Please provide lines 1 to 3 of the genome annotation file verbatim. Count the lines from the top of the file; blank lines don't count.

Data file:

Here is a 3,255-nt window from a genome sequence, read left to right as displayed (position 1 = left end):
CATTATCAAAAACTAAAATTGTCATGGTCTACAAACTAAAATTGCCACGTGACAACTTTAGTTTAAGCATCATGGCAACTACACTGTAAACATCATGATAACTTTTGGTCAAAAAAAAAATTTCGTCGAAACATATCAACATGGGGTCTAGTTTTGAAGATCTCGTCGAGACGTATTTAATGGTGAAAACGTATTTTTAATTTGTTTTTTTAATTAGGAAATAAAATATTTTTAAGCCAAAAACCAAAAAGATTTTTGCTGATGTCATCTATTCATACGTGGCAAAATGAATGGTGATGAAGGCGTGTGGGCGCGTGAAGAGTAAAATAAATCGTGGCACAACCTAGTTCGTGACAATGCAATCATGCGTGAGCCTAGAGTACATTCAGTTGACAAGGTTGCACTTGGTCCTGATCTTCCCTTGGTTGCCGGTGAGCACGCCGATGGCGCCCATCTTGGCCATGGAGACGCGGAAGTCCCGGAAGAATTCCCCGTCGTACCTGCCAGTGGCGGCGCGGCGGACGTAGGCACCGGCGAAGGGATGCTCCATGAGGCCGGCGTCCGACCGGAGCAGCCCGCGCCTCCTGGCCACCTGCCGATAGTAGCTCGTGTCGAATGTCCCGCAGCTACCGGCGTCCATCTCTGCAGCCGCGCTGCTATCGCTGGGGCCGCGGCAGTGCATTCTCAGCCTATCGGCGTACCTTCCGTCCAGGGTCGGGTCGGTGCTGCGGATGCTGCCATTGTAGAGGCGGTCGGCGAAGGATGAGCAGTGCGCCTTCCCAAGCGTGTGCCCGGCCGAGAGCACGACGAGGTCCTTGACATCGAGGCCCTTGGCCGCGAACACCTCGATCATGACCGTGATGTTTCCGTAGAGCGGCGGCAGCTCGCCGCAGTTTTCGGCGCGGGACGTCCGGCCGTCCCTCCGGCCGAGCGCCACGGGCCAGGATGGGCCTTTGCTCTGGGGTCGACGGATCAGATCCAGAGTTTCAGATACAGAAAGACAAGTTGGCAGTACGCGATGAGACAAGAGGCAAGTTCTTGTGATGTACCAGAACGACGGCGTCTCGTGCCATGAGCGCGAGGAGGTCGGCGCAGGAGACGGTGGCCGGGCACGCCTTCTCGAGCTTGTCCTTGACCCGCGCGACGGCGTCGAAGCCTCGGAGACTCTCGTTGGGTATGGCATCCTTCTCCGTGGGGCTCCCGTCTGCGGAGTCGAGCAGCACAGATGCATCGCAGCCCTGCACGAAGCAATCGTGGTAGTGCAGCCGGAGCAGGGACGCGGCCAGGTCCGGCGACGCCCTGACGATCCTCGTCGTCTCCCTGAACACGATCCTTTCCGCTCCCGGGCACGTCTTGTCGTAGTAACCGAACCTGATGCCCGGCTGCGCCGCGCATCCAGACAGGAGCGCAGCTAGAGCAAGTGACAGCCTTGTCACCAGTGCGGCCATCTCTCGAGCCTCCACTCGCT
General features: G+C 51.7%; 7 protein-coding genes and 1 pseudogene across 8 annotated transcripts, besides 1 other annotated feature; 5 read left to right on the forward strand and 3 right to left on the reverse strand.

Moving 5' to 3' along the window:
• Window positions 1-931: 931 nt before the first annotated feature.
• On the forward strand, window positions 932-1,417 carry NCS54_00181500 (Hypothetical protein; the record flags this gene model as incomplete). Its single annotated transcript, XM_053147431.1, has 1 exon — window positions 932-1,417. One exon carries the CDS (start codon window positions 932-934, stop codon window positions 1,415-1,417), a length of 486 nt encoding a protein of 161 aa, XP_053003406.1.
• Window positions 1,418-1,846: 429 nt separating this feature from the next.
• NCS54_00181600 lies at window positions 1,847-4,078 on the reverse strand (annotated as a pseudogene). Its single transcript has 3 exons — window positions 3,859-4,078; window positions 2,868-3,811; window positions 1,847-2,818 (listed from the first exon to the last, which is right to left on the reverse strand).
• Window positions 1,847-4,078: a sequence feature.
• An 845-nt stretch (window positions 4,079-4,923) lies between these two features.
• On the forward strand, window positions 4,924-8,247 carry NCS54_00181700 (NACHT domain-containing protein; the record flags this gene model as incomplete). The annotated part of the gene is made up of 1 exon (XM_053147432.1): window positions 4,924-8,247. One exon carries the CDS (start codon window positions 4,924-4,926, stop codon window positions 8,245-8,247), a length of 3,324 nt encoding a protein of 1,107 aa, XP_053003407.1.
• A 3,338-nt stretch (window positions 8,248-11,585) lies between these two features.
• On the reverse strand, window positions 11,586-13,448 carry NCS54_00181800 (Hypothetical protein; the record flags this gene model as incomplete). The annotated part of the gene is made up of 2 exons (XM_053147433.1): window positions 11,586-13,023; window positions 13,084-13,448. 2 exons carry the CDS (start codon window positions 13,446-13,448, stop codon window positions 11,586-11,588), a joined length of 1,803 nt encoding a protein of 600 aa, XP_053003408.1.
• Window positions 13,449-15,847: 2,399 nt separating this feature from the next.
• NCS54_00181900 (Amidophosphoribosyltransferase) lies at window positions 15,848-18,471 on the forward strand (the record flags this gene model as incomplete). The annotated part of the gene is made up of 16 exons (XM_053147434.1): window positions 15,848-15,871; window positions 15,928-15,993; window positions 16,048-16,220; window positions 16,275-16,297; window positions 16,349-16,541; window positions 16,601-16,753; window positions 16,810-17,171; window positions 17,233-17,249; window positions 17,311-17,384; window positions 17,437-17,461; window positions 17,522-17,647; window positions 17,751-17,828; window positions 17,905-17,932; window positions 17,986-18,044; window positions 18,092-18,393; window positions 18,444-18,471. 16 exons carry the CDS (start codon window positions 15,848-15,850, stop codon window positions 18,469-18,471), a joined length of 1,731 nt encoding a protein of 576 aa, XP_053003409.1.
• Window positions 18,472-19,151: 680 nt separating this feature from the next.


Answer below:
Here is a 3,255-nt window from a genome sequence, read left to right as displayed (position 1 = left end):
CATTATCAAAAACTAAAATTGTCATGGTCTACAAACTAAAATTGCCACGTGACAACTTTAGTTTAAGCATCATGGCAACTACACTGTAAACATCATGATAACTTTTGGTCAAAAAAAAAATTTCGTCGAAACATATCAACATGGGGTCTAGTTTTGAAGATCTCGTCGAGACGTATTTAATGGTGAAAACGTATTTTTAATTTGTTTTTTTAATTAGGAAATAAAATATTTTTAAGCCAAAAACCAAAAAGATTTTTGCTGATGTCATCTATTCATACGTGGCAAAATGAATGGTGATGAAGGCGTGTGGGCGCGTGAAGAGTAAAATAAATCGTGGCACAACCTAGTTCGTGACAATGCAATCATGCGTGAGCCTAGAGTACATTCAGTTGACAAGGTTGCACTTGGTCCTGATCTTCCCTTGGTTGCCGGTGAGCACGCCGATGGCGCCCATCTTGGCCATGGAGACGCGGAAGTCCCGGAAGAATTCCCCGTCGTACCTGCCAGTGGCGGCGCGGCGGACGTAGGCACCGGCGAAGGGATGCTCCATGAGGCCGGCGTCCGACCGGAGCAGCCCGCGCCTCCTGGCCACCTGCCGATAGTAGCTCGTGTCGAATGTCCCGCAGCTACCGGCGTCCATCTCTGCAGCCGCGCTGCTATCGCTGGGGCCGCGGCAGTGCATTCTCAGCCTATCGGCGTACCTTCCGTCCAGGGTCGGGTCGGTGCTGCGGATGCTGCCATTGTAGAGGCGGTCGGCGAAGGATGAGCAGTGCGCCTTCCCAAGCGTGTGCCCGGCCGAGAGCACGACGAGGTCCTTGACATCGAGGCCCTTGGCCGCGAACACCTCGATCATGACCGTGATGTTTCCGTAGAGCGGCGGCAGCTCGCCGCAGTTTTCGGCGCGGGACGTCCGGCCGTCCCTCCGGCCGAGCGCCACGGGCCAGGATGGGCCTTTGCTCTGGGGTCGACGGATCAGATCCAGAGTTTCAGATACAGAAAGACAAGTTGGCAGTACGCGATGAGACAAGAGGCAAGTTCTTGTGATGTACCAGAACGACGGCGTCTCGTGCCATGAGCGCGAGGAGGTCGGCGCAGGAGACGGTGGCCGGGCACGCCTTCTCGAGCTTGTCCTTGACCCGCGCGACGGCGTCGAAGCCTCGGAGACTCTCGTTGGGTATGGCATCCTTCTCCGTGGGGCTCCCGTCTGCGGAGTCGAGCAGCACAGATGCATCGCAGCCCTGCACGAAGCAATCGTGGTAGTGCAGCCGGAGCAGGGACGCGGCCAGGTCCGGCGACGCCCTGACGATCCTCGTCGTCTCCCTGAACACGATCCTTTCCGCTCCCGGGCACGTCTTGTCGTAGTAACCGAACCTGATGCCCGGCTGCGCCGCGCATCCAGACAGGAGCGCAGCTAGAGCAAGTGACAGCCTTGTCACCAGTGCGGCCATCTCTCGAGCCTCCACTCGCT
General features: G+C 51.7%; 7 protein-coding genes and 1 pseudogene across 8 annotated transcripts, besides 1 other annotated feature; 5 read left to right on the forward strand and 3 right to left on the reverse strand.